by EUNADICS-AV consortium, 5 December 2017
On November 21, the Indonesian volcano Mount Agung on the island of Bali produced its first small eruption after three months of geological unrest starting in early August. The recent magmatic eruption and emissions of volcanic ash eventually led to a temporarily close down of the Bali airport, causing thousands of tourists to be stranded on the tourist island. Since then, the airport has opened and closed depending on the prevailing winds and the direction of the volcanic ash cloud. The eruption could eventually also cause larger scale disruptions in international aviation, especially in the Southern Hemisphere, reaching up to Australia.
The eruption was a so-called phreatic eruption, caused by overheated steam due to water that has been in contact with magma. A few days later on 25 November a magmatic eruption started, releasing volcanic ash clouds up to altitudes of 9 km, as well as significant amounts of sulphur dioxide (SO2). This eruption has since then been ongoing.
The activity of Agung has the potential of a considerable disaster. This is because many people (4 million people live within 100 km from the volcano) are exposed to the hazards, and people living in the area do not have enough experience to face the eruption of Agung given that the last eruption occurred in 1963. Authorities authorized the evacuation of about one hundred thousand people living in the direct vicinity of the volcano.
Agung is a stratovolcano capable of large magnitude explosions. Due to the chemistry of the erupted magma, the eruptions may also be highly gas-rich. The primary volcanic hazards are likely to be pyroclastic flows (generated by the collapse of an explosive eruption column), lava flows, lahars (mudflows with volcanic ash), ash fall, volcanic ash clouds and volcanic gases (and thus consequently air pollution).
The last two historical eruptions were 1963-64 and 1843 and both included explosive phases of moderate to large magnitude as well as pyroclastic flows, lava flows, ash fall and lahars.
In 1963, the eruption began with a lava flow (occurring over 26 days) then a moderate explosive phase (ash column to 19-26 km a. s. l.) for one day, then two months later a 4 hour explosive phase (ash column to 20 km a. s. l.). There was minor volcanic activity over the course of about one year.
The current Pusat Vulkanologi Mitigasi Bencana dan Geologi (PVMBG) hazard map for Mount Agung shows where most of the pyroclastic flows, lava flows and lahars occurred (see Fig. 1) during the last two eruptions. The distribution of ash deposits from past eruptions is predominantly to the west of the island, due to easterly winds.
Figure 1: Map with high (red), middle (pink) and minor risk (yellow) for pyroclastic flows, lava flows, lava avalanches, lahars and hazardous gases. Source: PVMBG.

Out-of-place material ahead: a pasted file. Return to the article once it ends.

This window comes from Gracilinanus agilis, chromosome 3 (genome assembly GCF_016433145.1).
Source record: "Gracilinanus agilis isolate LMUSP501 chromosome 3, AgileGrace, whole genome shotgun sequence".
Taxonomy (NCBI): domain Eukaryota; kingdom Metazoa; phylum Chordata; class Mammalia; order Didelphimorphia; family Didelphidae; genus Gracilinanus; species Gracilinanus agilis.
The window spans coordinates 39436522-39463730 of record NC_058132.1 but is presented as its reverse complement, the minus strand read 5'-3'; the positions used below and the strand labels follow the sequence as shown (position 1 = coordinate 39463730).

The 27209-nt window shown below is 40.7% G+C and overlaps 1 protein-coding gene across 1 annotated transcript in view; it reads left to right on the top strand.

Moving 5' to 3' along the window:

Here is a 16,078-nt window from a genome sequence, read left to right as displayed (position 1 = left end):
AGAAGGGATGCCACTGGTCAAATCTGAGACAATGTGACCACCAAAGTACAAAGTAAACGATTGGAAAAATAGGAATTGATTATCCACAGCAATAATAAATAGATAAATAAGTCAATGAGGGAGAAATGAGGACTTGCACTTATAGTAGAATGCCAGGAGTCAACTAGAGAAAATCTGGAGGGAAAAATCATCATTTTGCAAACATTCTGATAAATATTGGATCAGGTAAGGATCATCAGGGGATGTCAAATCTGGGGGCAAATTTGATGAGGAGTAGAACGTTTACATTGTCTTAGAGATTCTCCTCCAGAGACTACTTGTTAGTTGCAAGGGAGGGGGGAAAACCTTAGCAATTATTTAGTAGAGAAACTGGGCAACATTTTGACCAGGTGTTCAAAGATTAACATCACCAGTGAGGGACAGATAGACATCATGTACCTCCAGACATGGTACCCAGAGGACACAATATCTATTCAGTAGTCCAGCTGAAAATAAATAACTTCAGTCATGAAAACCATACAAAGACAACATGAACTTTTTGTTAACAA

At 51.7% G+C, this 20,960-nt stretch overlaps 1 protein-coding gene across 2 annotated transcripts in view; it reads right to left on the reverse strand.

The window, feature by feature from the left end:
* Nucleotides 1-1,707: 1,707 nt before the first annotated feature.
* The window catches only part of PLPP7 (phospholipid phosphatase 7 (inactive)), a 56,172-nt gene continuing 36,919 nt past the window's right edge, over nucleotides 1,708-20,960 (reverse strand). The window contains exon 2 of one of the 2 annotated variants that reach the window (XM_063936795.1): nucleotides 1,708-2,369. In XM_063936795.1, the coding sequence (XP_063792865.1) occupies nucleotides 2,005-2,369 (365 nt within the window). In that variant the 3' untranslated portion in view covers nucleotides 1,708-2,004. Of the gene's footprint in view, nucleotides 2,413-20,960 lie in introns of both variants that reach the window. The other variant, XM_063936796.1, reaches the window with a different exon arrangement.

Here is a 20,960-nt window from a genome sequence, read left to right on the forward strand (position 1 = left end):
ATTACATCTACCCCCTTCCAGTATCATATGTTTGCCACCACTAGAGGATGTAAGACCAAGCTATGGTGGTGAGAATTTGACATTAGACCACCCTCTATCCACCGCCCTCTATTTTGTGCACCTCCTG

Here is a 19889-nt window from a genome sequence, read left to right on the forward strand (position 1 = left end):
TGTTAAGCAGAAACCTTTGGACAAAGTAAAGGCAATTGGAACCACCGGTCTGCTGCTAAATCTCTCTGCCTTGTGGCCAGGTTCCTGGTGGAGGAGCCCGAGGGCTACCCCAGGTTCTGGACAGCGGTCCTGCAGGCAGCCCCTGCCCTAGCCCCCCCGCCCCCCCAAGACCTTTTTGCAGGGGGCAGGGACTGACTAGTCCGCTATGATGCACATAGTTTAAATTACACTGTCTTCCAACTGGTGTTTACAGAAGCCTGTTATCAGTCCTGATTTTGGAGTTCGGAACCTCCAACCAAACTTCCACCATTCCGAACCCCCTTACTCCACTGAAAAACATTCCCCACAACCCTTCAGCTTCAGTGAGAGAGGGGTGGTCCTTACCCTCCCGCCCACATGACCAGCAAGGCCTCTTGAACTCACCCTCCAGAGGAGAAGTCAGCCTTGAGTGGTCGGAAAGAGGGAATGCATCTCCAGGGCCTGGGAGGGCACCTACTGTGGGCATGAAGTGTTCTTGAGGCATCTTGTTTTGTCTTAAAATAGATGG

Satellite based SO2 column observations provided by the OMI and TROPOMI instruments are shown in Fig. 2 for the 27th November 2017 and in Fig. 3 for the 28th by GOME-2B instrument.
It has to be acknowledged that this is one of the first official TROPOMI images, the instrument was which was launched very recently in October 2017. A more detailed description of TROPOMI as well as other examples will be published soon on the EUNADICS-AV webpage in a separate news item, as it is expected that this new sensor will be a very important data source for the project.
Figure 2: Measurements of sulphur dioxide total columns over Indonesia on 27 November 2017 from the OMI (left, source: SACS/temis [BIRA/ KNMI/DLR/ESA]) and TROPOMI (right, source: DLR/BIRA/ESA) satellite instruments. Click here to see the high quality images on the ESA website.
Figure 3: SO2 total columns as observed by the GOME 2-B instrument on board the METOP-B satellite on Nov., 28th. The red circle indicates the location of Mt. Agung. Source: SACS (DLR/BIRA/EUMETSAT).
Examples of volcanic ash observed by GOME-2 and MODIS are depicted in Fig. 4 and Fig. 5. The slightly brownish clouds in Fig. 5 indicate the presence of volcanic ash in fresh volcanic plumes, which are located at different heights which have different wind directions.
Figure 4: Absorbing aerosol index (see red dot to the east of Bali) as observed by GOME-2 on Nov., 26th. Source: temis (KNMI/ACSAF/EUMETSAT).
Figure 5: MODIS (terra) visible image over Bali on 29th November 2017. Source: NASA WorldView.
Information provided by British Geological Survey (BGS), using the following resources:
http://www.vsi.esdm.go.id/index.php/gunungapi/liputan-khusus/g-agung/1818-peningkatan-status-gunungapi-agung-bali-dari-level-iii-siaga-ke-level-iv-awas and http://volcano.si.edu/volcano.cfm?vn=264020.
Fontijn K., Costa F., Sutawidjaja I., Newhall C. G., Herrin J. S., 2015. A 5000-year record of multiple highly explosive mafic eruptions from Gunung Agung (Bali, Indonesia): implications for eruption frequency and volcanic hazards. Bulletin of Volcanology, 77:59. http://dx.doi.org/10.1007/s00445-015-0943-x.
Self, S., and Rampino, M. R., 2012. The 1963–1964 eruption of Agung volcano (Bali, Indonesia). Bulletin of Volcanology, 74(6), pp. 1521-1536.